Beyond figures, equity crowdfunding is affected by serious limits:

- A strong focus in favor of incremental technologies which are notably aimed at business-to-consumer businesses. This sector is already largely covered (notably by business angels). The intervention of crowdfunding feeds a certain inflation of valuations, which is affecting negatively the attractiveness and the long term development of start-ups.
- It delivers only a modest contribution to the development of start-ups (anticipated orders of products/services, advertisement through word of mouth). It does not offer any mentoring or advice from the shareholders, which have a limited or no interaction with the management. Moreover, crowdfunding offers limited or no stability of financial resources: shareholders invest a little amount and are very unlikely to participate in higher and larger rounds of financing.
- It does not attract institutional investors. By their very structure, equity crowdfunding platforms limit the current and future negotiation of investment terms and shareholders agreements. They eliminate de facto the intervention of other investors requiring specific investment conditions. This is a specific handicap:

a. Start-ups usually require a significant amount of capital. The syndication is essential to aggregate capital from multiple sources. By limiting the freedom of investment structuring, crowdfunding does not facilitate syndication with business angels or other investors in venture capital.

b. Start-ups need multiple rounds of financing to grow. Crowdfunding can only rely on itself for further rounds of financing, due to the rigidities it introduces in the governance of the SMBs it has financed.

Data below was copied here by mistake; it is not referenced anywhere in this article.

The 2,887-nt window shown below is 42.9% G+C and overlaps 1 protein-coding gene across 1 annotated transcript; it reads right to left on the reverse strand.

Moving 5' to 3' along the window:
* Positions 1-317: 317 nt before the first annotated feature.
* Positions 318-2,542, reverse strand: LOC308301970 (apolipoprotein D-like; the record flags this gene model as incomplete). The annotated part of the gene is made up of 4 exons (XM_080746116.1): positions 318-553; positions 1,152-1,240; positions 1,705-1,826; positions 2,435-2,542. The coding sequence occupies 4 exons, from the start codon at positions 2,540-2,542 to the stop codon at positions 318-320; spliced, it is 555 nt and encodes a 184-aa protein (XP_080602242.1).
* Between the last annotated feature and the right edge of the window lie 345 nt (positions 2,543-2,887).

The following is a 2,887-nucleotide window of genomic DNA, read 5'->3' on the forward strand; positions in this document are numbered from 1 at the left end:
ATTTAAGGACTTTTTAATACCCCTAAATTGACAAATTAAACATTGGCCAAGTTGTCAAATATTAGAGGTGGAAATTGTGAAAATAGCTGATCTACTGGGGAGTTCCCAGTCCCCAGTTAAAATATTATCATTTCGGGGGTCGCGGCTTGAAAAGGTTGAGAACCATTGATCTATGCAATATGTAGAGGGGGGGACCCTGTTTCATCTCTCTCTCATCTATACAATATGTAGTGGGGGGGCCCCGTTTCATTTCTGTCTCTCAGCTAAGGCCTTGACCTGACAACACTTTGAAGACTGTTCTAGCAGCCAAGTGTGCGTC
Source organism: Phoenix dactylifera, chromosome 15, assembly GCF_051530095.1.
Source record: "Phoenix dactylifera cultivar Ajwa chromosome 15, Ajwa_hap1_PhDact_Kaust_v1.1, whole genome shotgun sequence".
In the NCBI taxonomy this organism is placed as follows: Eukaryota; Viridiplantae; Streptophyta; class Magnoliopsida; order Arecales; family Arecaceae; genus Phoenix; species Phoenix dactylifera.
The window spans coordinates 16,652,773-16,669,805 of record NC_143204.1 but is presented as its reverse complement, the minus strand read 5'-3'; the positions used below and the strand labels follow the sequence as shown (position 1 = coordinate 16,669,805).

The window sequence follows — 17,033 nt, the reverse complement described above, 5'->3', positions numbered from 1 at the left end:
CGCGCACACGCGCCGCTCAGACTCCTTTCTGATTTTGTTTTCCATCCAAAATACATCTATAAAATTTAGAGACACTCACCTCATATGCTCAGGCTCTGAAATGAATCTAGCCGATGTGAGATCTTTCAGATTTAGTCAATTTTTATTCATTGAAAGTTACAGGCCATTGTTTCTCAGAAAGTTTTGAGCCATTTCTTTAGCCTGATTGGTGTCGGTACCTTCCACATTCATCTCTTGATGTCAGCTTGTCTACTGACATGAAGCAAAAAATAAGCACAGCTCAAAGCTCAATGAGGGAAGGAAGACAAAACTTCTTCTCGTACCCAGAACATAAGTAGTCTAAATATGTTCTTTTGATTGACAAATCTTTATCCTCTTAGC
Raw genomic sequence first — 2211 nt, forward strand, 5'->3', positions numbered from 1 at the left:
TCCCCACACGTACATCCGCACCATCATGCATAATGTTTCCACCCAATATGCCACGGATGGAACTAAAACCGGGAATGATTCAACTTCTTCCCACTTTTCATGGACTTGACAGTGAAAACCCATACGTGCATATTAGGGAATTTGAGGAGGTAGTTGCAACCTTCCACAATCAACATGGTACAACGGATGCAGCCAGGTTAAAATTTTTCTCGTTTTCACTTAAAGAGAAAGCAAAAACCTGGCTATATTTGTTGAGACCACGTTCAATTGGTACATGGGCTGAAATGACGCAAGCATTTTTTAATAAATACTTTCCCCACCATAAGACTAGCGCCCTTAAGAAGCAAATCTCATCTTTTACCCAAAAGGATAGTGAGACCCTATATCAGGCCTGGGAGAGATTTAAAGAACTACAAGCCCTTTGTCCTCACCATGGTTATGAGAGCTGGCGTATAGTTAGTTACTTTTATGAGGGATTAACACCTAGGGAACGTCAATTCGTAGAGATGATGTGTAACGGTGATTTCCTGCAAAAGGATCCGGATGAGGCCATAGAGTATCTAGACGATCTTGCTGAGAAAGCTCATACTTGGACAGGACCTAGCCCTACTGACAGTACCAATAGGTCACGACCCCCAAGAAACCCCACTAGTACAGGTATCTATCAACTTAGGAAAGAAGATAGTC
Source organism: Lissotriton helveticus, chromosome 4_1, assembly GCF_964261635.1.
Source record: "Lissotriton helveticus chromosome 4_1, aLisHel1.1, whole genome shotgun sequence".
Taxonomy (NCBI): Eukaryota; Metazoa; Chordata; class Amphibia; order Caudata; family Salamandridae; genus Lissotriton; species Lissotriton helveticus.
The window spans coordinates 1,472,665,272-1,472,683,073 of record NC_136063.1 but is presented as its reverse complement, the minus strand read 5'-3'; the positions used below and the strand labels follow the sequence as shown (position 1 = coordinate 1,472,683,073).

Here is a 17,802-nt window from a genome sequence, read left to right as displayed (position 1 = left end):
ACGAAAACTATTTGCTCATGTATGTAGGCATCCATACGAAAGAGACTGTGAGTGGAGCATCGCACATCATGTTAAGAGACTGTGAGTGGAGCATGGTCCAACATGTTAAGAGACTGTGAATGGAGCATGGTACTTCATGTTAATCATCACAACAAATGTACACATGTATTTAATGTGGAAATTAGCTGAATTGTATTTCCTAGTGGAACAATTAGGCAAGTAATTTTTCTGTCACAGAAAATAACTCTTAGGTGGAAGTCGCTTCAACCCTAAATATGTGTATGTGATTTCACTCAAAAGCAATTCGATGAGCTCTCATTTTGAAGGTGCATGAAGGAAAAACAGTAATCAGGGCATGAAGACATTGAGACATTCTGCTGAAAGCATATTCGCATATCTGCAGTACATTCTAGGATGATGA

Syndication and structuration of rounds of investments are essential to integrate new talents to the Board of directors of a company. Crowdfunding deprives these start-ups from this fundamental input. More than money, this is the expertise, the network and the interactions between investors and managers which increase the success rate of start-ups. Equity crowdfunding does not support the quest for this valuable input.

Many attempts to disintermediate the financing of start-ups have been undertaken. The UK has promoted a partial disintermediation through venture capital trusts; France through FCPIs. These are not necessarily successful (70% of FCPIs have lost money). Crowdfunding is a step further in disintermediation of a sector which requires a reinforced intermediation to bridge the gap of a structural deficit of information in start-ups. Instead of increasing the protection of investors, crowdfunding is suppressing it and gives the power to the entrepreneur, in a relationship where the latter has already the upper hand. The advantage of crowdfunding is to reduce financing frictions, but the benefit is low and at the price of an even poorer investor information (no due diligence possible).